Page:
A new American attack in january against Italian positions was stopped. Only the last offensive, started the 4th of april 1945, at least brook the lines after 2 weeks of fighting. The 232 German division on the left, and the 148 on the right of italian troops were forced to were to withdraw, leaving Italians isolated and exposed to the advancing U.S. troops from the left and right. Thanks to Carloni’s experience, matured in similar situations in Russia, he began to skilfully manoeuvre his division out of direct confrontation with the American forces, avoiding contact.
However the war was ending and in spite of the success of avoiding a disaster, the general situation was desperate. Carloni met General Fretter-Pico on the evening of 27 April.
The 28, the two generals with their units surrendered to the Brazilian corp who was encircling them.

Evillittlekenny
02-26-2011, 06:19 PM
Brasilians had American equipment. They sent a Corp of about 25000 men in Italy, about mid of them in first line duties, on turns. Brazilian Corp entered in combat in september '44 in the Serchio Valley, between Toscana and Liguria, on the Gothic line. To his flank there were the 92nd american division Buffalo; fronted it the 148th infantry division of general Freter Pico and the Italia division of RSI of General Mario Carloni (a veteran of Russian front and a great commander). Brasilians had about 500 KIA, MIA, POW and about 2800 wounded.

Were those the casualties of the one sole operation or altogether?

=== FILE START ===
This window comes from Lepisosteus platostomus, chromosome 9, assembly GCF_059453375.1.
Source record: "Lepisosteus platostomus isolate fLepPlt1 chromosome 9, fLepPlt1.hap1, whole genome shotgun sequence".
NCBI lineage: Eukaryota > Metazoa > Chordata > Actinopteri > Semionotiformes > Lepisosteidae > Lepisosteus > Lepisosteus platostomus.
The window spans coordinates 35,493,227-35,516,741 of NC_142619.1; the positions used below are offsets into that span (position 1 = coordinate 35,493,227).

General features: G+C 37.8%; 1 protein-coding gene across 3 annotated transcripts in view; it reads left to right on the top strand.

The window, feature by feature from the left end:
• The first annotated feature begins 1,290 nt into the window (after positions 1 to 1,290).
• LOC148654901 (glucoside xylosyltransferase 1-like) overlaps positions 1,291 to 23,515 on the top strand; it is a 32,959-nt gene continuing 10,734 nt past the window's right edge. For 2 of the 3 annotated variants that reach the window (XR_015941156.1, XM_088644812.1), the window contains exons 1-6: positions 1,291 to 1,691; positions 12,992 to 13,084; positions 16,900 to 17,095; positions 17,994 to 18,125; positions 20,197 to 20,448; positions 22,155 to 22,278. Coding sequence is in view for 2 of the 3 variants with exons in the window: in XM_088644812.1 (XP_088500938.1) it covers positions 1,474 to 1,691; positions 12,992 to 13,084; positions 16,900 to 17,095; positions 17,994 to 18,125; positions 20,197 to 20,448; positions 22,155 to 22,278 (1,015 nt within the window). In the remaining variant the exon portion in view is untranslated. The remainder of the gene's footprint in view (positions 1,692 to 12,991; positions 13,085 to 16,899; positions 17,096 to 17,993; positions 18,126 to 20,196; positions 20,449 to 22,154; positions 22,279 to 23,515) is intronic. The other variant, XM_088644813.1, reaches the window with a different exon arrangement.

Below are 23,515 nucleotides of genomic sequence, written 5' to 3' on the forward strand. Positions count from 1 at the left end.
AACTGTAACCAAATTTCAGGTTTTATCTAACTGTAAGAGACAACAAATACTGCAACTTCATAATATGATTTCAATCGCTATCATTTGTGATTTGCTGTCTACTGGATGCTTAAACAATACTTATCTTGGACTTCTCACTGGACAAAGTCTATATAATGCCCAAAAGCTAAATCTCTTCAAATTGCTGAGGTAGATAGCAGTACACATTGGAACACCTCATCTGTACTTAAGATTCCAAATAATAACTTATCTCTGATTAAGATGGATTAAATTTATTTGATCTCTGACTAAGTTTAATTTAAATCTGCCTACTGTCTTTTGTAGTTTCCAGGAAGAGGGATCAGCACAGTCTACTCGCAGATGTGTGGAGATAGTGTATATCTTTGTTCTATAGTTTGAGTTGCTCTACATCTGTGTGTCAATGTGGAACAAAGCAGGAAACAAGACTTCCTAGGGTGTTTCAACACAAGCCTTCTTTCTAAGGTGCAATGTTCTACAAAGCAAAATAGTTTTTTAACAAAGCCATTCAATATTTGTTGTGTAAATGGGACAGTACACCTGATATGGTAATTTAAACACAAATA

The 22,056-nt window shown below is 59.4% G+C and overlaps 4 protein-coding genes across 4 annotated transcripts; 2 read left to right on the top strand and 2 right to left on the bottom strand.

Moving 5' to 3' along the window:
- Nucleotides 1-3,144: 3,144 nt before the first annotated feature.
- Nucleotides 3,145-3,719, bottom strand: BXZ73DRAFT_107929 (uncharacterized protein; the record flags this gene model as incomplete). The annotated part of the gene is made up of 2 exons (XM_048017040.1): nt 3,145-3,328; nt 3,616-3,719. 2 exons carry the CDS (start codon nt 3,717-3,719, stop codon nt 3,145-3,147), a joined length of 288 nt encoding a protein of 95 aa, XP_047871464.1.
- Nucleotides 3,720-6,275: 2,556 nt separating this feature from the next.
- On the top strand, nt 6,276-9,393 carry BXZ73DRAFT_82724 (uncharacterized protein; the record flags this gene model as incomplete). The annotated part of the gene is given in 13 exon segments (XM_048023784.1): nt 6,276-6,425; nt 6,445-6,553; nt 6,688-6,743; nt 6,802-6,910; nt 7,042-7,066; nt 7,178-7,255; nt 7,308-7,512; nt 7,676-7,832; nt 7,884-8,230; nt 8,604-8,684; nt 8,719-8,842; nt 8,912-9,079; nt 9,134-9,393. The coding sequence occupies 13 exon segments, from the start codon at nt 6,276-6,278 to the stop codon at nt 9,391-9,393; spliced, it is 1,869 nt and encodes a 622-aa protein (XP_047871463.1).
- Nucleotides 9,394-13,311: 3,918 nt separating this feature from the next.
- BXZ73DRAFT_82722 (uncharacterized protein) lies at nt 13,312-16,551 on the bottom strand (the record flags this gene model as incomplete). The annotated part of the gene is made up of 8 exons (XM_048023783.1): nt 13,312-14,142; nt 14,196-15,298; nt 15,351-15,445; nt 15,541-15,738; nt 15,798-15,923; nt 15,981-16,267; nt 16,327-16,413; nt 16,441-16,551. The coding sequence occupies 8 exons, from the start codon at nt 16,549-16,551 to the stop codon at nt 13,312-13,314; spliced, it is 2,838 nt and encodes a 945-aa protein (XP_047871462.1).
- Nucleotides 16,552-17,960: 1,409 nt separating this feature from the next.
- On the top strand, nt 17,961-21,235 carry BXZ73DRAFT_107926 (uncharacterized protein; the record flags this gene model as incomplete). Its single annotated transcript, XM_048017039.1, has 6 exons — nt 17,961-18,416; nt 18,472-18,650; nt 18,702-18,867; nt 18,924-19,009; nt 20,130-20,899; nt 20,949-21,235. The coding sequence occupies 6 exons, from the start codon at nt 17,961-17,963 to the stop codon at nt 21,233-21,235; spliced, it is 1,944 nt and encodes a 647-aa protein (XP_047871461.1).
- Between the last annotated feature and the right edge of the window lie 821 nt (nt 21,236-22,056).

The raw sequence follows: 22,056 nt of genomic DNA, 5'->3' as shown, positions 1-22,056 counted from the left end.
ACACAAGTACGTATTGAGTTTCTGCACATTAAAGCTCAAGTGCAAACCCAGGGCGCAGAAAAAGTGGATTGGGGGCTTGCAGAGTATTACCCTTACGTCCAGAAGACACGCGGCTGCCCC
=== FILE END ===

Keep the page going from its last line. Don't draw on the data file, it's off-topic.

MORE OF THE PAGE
To be exact, Carloni was the commander of Monterosa Alpina division, who was first joined by Bersaglieri Italia division and later partially replaced by this last unit (because some alpini of monterosa were needed on Alpi Occidentali front), at the end of 1944. However the commander in chief of Italian troops remained General Carloni, estimated and experienced officer.
Barzilians and Americans hoped that Italian troops lacked of resitance willing, doing some propaganda for disertion. In november a Brazilian offensive against Monterosa (Monterosa supported by some units of San Marco Division e by the troops of 148 German division) was stopped. In december there was an Axis counteroffensive that obtained good success, disarticulating the 92 american division, who had to retreat rapidly for about 8-10 Kms deep and 20 Kms long. 8th Indian division was immediately called to reestablish the line. This was the operation Temporale d'inverno or Wintergewitter. 250 American prisoners were captured by Italo-German forces. General Graziani and Mussolini wanted to continue the attack with new forces, but German command refused for many reasons, first of all the lack of reserve units and the complete air superiority of the Allies. However this counterattack delayed for some months the Allies projects to break the Gothic Line south of Bologna.
A new American attack in january against Italian positions was stopped. Only the last offensive, started the 4th of april 1945, at least brook the lines after 2 weeks of fighting. The 232 German division on the left, and the 148 on the right of italian troops were forced to were to withdraw, leaving Italians isolated and exposed to the advancing U.S. troops from the left and right. Thanks to Carloni’s experience, matured in similar situations in Russia, he began to skilfully manoeuvre his division out of direct confrontation with the American forces, avoiding contact.